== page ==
Erythrocytes in Alternating Electric Fields

  • Vasile V. Morariu
  • Alexandra Chifu
  • Titus Simplaceanu
  • Petre T. Frangopol

Abstract

Cells exposed to relatively mild alternating field intensities of the order of hundreds of volts per centimeter show the phenomenon known as dielectrophoresis. This is the displacement of the cells towards regions of higher field intensities. When a few short pulses of higher field intensities w1re applied, fusion of the cells or lysis was demonstrated to occur2,3.

Keywords

Field Intensity Charge Separation Inelastic Deformation Interfacial Polarization High Field Intensity 
These keywords were added by machine and not by the authors. This process is experimental and the keywords may be updated as the learning algorithm improves.

Preview

Unable to display preview. Download preview PDF.

Unable to display preview. Download preview PDF.

References

  1. 1.
    H. A. Pohl, “Dielectrophoresis”, Cambridge University Press, London and New York (1979).Google Scholar
  2. 2.
    U. Zimmermann, P. Scheurich, G. Pilwat and R. Benz, Cells with manipulated functions: new perspectives for cell biology, medicine, and technology, Angew. Chem. Int. Ed. Engl., 20: 325 (1981).CrossRefGoogle Scholar
  3. 3.
    U. Zimmermann and J. Vienken, Electric field-induced cell-tocell fusion, J. Membrane Biol., 67: 165 (1982).CrossRefGoogle Scholar
  4. 4.
    J. Unger and G. Geyer, CDM-Untersuchungen an Erythrocyten. II. Methodologische Grundlagen, Wiss. Z. FSU Jena, Math.naturwiss. R., 26: 521 (1977).Google Scholar
  5. 5.
    G. Geyer, K. J. Halbhuber, D. Stibenz, C. Scheven, J. Unger, A. Benser, R. Fröber, J. Makovitzky, D. Geiling and H. G. Geiling, Alteration by procaine of spectrin cross-links, deformability, and fluidity related properties of the erythrocyte membrane, Folia Haematol. Leipzig, 107: 472 (1980).Google Scholar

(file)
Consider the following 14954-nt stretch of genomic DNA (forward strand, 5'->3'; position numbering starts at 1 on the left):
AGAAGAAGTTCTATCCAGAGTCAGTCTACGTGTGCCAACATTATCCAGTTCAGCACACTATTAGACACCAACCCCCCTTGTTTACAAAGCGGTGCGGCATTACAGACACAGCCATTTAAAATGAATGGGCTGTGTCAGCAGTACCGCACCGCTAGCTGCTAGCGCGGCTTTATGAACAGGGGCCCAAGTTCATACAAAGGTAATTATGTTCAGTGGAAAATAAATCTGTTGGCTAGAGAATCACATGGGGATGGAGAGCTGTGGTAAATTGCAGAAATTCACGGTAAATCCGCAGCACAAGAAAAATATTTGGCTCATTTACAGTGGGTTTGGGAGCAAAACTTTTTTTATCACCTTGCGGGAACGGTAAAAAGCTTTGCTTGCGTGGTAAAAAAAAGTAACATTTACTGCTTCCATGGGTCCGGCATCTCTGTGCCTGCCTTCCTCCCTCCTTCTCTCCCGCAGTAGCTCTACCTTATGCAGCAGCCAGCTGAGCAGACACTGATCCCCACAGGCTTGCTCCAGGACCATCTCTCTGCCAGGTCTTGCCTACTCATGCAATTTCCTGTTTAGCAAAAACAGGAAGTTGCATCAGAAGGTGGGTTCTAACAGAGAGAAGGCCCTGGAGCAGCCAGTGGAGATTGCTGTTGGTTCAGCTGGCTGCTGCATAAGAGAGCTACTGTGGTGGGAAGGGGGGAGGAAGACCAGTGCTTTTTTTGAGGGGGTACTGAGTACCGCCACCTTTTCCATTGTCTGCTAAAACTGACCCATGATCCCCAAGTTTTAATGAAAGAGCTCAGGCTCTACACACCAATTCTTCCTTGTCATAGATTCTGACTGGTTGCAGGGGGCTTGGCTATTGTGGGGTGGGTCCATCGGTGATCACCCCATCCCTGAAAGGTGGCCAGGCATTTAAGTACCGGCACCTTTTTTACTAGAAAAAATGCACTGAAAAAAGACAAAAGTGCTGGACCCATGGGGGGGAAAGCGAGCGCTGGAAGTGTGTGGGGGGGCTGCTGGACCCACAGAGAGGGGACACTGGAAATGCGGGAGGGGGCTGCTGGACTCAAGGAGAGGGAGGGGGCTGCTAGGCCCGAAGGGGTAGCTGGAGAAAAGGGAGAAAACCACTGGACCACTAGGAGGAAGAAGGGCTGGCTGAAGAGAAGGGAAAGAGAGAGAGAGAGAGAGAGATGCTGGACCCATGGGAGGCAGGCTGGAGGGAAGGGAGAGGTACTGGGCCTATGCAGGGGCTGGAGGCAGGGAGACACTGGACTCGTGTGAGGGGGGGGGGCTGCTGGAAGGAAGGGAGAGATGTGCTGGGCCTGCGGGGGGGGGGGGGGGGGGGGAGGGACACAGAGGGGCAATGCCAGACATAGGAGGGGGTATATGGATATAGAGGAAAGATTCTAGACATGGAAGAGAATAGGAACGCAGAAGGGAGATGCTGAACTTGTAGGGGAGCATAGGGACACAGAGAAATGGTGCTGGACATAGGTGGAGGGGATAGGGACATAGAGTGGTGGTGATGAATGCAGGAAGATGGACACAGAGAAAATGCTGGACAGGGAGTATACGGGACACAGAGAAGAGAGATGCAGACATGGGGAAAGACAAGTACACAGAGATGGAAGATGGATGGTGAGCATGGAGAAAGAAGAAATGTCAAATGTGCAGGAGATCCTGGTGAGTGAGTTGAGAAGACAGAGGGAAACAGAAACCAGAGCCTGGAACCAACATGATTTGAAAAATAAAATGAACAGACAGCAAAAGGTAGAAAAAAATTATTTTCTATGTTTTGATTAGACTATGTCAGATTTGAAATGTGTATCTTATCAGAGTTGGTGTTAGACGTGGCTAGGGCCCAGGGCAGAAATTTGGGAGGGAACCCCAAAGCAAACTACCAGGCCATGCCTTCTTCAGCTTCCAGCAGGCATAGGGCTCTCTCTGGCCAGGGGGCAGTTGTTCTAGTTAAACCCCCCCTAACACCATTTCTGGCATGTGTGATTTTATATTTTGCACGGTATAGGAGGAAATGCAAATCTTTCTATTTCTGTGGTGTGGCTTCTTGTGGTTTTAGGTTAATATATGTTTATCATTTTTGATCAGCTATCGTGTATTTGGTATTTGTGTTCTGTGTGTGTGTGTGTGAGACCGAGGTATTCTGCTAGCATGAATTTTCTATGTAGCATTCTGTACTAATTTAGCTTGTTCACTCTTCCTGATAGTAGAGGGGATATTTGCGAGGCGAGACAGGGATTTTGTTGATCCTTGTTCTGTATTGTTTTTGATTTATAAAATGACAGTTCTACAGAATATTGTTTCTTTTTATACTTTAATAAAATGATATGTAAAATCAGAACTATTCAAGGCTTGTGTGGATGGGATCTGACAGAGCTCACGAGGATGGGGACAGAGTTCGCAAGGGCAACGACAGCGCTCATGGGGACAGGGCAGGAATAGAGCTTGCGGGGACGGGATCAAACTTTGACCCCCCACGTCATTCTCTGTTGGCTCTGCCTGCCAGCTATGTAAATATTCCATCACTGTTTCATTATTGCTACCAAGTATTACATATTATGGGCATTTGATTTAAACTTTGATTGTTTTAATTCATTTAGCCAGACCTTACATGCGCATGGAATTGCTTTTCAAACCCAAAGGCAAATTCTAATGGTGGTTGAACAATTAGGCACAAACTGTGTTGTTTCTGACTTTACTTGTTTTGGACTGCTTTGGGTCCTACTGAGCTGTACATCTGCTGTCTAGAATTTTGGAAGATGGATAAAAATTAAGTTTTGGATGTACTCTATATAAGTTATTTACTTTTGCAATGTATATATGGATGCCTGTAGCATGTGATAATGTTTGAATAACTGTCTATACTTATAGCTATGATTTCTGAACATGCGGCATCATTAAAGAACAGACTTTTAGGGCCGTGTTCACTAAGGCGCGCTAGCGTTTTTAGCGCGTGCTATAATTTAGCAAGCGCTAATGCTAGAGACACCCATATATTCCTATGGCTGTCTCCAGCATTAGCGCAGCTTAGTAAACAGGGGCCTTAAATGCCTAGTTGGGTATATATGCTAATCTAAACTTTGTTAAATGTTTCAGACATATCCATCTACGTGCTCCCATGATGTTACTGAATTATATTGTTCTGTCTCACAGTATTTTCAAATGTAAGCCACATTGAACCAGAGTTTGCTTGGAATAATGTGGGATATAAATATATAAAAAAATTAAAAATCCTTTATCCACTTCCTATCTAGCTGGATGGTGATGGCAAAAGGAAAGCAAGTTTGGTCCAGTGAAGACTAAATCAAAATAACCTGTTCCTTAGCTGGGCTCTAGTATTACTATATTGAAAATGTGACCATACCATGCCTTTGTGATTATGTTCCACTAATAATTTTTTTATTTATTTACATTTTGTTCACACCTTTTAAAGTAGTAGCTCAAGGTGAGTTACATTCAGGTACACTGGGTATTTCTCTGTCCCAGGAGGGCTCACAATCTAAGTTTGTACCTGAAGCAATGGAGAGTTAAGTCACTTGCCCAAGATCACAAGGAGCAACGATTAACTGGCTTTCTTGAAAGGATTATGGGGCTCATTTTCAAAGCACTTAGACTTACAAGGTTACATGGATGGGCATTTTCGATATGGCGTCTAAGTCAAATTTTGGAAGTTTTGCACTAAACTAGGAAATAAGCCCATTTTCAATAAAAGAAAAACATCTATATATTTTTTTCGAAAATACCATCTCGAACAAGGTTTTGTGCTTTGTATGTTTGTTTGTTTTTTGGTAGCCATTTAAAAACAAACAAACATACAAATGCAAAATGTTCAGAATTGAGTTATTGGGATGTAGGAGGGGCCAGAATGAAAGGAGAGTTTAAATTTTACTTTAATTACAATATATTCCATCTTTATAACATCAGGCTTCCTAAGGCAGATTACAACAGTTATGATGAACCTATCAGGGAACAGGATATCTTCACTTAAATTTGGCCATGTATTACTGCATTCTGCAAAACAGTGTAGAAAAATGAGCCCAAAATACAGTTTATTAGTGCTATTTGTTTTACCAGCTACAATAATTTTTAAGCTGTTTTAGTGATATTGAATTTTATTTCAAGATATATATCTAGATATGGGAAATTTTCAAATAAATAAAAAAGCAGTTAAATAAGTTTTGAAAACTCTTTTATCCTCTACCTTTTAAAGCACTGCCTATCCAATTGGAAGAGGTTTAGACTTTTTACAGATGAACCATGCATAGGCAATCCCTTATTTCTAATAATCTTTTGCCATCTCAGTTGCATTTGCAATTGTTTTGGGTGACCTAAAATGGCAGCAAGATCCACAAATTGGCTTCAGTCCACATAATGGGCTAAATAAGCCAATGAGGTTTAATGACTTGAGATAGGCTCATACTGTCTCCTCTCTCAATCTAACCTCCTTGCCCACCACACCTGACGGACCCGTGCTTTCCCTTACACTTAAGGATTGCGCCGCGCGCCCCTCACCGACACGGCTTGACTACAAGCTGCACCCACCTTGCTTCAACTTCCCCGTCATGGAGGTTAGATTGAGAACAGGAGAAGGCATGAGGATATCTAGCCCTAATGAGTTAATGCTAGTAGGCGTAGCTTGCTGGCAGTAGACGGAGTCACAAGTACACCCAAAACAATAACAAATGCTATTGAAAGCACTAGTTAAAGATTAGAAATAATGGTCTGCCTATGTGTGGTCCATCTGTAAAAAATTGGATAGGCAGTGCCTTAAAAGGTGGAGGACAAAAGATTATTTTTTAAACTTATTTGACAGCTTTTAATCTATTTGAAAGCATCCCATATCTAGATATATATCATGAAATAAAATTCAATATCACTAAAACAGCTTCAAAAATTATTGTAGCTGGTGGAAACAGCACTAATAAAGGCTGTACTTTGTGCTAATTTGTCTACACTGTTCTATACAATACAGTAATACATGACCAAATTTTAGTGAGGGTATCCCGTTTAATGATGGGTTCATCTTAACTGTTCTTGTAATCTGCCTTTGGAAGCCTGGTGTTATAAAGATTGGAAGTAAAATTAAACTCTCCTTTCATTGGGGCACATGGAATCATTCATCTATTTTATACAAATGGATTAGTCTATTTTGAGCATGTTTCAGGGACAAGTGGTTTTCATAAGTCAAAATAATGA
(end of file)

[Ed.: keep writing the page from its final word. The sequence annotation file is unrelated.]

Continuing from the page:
6. 6.
    A. W. L. Jay, Viscoelastic properties of the human red blood cell membrane. I. Deformation, volume loss, and rupture of red cells in micropipettes, Biophys. J., 13: 1166 (1973).Google Scholar
  7. 7.
    H. Schmid-Schönbein, Blood rheology and physiology of micro-circulation, in “Research in Clinic and Laboratory”, vol. XI, Supplement No 1, p. 13–33.Google Scholar
  8. 8.
    C. Holzapfel, J. Vienken and U. Zimmermann, Rotation of cells in an alternating electric field: theory and experimental proof, J. Membrane Biol., 67: 13 (1982).CrossRefGoogle Scholar
  9. 9.
    H. P. Schwan, Dielectric properties of biological tissues and biophysical mechanisms of electromagnetic field interaction, in ACS Symposium Series No 157, “Biological Effects of Nonionizing Radiation”, Karl H. Illinger, Editor, (1981).Google Scholar
  10. 10.
    H. H. Hub, H. Ringsdorf and U. Zimmermann, Rotation of polymerized vesicles in an alternating electric field, Angew. Chem. Int. Ed. Engl., 21: 134 (1982).CrossRefGoogle Scholar

Copyright information

© Springer Science+Business Media New York 1985

Authors and Affiliations

  • Vasile V. Morariu
    • 1
  • Alexandra Chifu
    • 1
  • Titus Simplaceanu
    • 1
  • Petre T. Frangopol
    • 2
  1. 1.Institute of Isotopic and Molecular TechnologyCluj-NapocaRomania
  2. 2.Institute of Physics and Nuclear EngineeringMagurele-BucurestiRomania

Personalised recommendations